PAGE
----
- Drugs: donepezil, rivastigmine, galantamine
- Effect: Reversible cholinesterase inhibition leads to increased acetylcholine (ACh) concentration and can thus improve symptoms of some types of dementia.
- Adverse side effects: (see symptoms of cholinergic crisis)
- Effect: NMDA-receptor antagonism
- Adverse side effects: mostly affect the central nervous system
This section provides an overview of pharmacological and nonpharmacological strategies of treating associated disorders in patients suffering from dementia. The given measures do not necessarily apply to all types of dementia and individual indications and contraindications must always be considered.
- In general, nonpharmacological treatment is preferred
- Environmental restructuring (e.g., moving the patient to a single bedroom, if possible)
- General sleep hygiene (sufficient exercise, limited alcohol intake in the evening, stimulus control, consistent sleep-wake cycles, etc.)
- Evaluation of drug effects or interactions that may disturb sleep; possible adjustment of medication
- Pharmacotherapy: not generally recommended; in some cases, melatonin or trazodone may be beneficial.
- If specific conditions (e.g., restless legs syndrome or insomnia due to depression) are identified, these conditions should receive specific treatment.
- In general, nonpharmacological treatment is preferred
- Pain: step-wise approach, starting with a low-dose trial in combination with systematic monitoring and reevaluation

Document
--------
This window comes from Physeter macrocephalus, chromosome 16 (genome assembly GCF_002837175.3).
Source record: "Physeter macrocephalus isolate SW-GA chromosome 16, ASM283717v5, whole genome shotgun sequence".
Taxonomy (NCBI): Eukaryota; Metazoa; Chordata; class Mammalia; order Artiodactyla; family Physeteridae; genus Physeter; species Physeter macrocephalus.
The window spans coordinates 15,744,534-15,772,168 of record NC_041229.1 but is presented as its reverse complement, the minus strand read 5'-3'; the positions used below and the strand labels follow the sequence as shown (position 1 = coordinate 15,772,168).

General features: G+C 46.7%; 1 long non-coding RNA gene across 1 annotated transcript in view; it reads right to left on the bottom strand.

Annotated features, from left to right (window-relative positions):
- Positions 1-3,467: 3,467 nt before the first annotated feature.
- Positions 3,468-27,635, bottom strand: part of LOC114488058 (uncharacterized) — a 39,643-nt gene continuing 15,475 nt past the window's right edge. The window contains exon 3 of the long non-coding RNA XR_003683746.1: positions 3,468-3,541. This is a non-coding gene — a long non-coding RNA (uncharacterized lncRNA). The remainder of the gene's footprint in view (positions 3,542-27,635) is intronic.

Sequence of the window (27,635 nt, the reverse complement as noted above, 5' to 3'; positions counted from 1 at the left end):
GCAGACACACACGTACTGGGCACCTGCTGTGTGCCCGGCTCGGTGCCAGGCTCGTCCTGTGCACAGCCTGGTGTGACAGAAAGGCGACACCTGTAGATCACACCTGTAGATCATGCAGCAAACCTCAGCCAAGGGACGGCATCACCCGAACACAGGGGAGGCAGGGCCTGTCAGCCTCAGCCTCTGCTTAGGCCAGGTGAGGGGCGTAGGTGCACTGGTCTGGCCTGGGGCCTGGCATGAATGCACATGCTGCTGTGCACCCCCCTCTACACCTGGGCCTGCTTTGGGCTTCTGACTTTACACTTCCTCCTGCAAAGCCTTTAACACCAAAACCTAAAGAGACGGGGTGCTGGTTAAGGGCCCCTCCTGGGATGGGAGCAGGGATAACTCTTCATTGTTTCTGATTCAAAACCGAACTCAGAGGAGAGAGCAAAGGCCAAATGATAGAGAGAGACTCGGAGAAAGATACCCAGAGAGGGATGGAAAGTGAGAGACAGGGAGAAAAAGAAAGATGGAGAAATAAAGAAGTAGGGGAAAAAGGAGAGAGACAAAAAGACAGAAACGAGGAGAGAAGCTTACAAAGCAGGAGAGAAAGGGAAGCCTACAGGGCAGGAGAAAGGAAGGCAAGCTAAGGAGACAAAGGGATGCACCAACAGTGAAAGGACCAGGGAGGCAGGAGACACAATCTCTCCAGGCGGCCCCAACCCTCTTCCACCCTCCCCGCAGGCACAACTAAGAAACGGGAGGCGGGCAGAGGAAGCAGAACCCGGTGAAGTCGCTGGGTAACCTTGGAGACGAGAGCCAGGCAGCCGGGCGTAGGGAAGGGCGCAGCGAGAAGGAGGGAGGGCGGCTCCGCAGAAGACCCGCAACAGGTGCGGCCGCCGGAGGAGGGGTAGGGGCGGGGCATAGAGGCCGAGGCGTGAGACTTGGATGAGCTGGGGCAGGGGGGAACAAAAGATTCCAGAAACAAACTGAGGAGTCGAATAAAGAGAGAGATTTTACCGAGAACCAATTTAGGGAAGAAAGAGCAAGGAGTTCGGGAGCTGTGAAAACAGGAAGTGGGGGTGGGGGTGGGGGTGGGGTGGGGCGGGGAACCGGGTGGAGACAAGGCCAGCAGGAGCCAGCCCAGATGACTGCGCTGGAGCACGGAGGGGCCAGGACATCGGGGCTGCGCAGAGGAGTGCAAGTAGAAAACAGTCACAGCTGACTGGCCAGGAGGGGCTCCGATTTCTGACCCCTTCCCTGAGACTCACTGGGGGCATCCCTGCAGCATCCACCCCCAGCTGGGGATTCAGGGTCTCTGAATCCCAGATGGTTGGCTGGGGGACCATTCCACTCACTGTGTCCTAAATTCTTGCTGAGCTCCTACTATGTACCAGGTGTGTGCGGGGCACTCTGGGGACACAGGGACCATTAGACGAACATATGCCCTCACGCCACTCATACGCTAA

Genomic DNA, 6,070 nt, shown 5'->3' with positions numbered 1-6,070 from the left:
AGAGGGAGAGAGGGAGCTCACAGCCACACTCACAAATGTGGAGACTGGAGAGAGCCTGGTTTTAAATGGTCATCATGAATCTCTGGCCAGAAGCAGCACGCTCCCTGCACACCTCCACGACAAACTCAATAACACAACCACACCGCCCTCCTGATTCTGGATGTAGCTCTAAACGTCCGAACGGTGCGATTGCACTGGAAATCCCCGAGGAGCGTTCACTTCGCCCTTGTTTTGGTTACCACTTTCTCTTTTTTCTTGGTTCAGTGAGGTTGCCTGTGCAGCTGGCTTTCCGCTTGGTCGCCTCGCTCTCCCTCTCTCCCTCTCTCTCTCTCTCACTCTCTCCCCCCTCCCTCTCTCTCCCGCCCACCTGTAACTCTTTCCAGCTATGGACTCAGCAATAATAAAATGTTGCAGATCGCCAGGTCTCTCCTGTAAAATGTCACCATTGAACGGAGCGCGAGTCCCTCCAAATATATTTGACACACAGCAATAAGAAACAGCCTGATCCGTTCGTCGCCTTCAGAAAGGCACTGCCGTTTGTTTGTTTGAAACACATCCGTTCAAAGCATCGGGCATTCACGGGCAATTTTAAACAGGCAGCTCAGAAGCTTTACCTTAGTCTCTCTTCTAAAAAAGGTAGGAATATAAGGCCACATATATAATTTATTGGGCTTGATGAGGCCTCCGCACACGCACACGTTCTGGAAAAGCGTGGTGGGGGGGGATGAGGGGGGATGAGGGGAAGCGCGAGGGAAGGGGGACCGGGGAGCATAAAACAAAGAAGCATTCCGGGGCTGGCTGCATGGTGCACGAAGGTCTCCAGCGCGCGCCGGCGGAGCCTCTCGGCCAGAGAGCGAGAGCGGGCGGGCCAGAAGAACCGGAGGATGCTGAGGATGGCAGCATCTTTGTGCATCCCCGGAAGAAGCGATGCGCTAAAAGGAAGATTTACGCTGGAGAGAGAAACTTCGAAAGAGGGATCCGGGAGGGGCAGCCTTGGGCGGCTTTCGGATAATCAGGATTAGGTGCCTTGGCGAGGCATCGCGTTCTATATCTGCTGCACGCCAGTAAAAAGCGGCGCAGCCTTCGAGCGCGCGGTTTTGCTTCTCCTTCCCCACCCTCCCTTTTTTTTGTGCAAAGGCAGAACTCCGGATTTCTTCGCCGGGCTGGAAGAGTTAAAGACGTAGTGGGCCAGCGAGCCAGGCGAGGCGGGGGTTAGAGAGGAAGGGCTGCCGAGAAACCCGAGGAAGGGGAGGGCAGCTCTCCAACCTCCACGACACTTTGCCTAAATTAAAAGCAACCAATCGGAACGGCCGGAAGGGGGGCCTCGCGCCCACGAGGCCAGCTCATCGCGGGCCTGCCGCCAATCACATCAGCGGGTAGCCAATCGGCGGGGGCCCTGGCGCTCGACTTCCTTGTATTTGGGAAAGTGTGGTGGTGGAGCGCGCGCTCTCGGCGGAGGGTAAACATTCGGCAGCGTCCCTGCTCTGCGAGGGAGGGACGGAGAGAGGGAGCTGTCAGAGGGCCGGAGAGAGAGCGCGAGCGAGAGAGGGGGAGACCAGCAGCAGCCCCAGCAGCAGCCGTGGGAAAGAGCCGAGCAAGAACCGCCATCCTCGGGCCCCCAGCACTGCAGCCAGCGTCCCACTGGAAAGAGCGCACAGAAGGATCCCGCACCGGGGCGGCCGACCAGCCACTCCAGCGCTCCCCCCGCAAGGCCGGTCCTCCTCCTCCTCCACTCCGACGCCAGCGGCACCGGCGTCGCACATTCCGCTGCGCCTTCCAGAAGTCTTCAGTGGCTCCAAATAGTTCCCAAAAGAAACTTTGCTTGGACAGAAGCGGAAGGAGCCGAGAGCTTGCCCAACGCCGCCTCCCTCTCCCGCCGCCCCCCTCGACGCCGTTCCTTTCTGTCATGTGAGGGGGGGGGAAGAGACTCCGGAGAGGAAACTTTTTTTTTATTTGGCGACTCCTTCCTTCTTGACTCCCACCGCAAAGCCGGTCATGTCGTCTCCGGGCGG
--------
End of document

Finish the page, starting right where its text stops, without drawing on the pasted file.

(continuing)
- Anxiety: Benzodiazepines should be used carefully and only for brief periods (e.g., during stressful changes in environment that cannot be avoided); drugs with shorter half-lives (e.g., oxazepam) are generally preferable.
- Atypical antipsychotics (e.g., risperidone) should, as a rule, be avoided; they might be considered in individual cases (especially in cases of severe psychosis and/or danger to the patient or others).
- Conventional antipsychotics (e.g., haloperidol) provide modest benefits for some patients; haloperidol, specifically, may be helpful in controlling aggression.
General nonpharmacologic measures
- Avoid sudden changes in patient routine or environment; provide reassuring psychosocial interaction (e.g., speak softly and slowly; in general, avoid disagreeing with the patient).
- Physical exercise (with specially trained personnel) may improve symptoms (especially in the case of Alzheimer disease).
- Music therapy and animal‑assisted therapy may also be beneficial for some patients.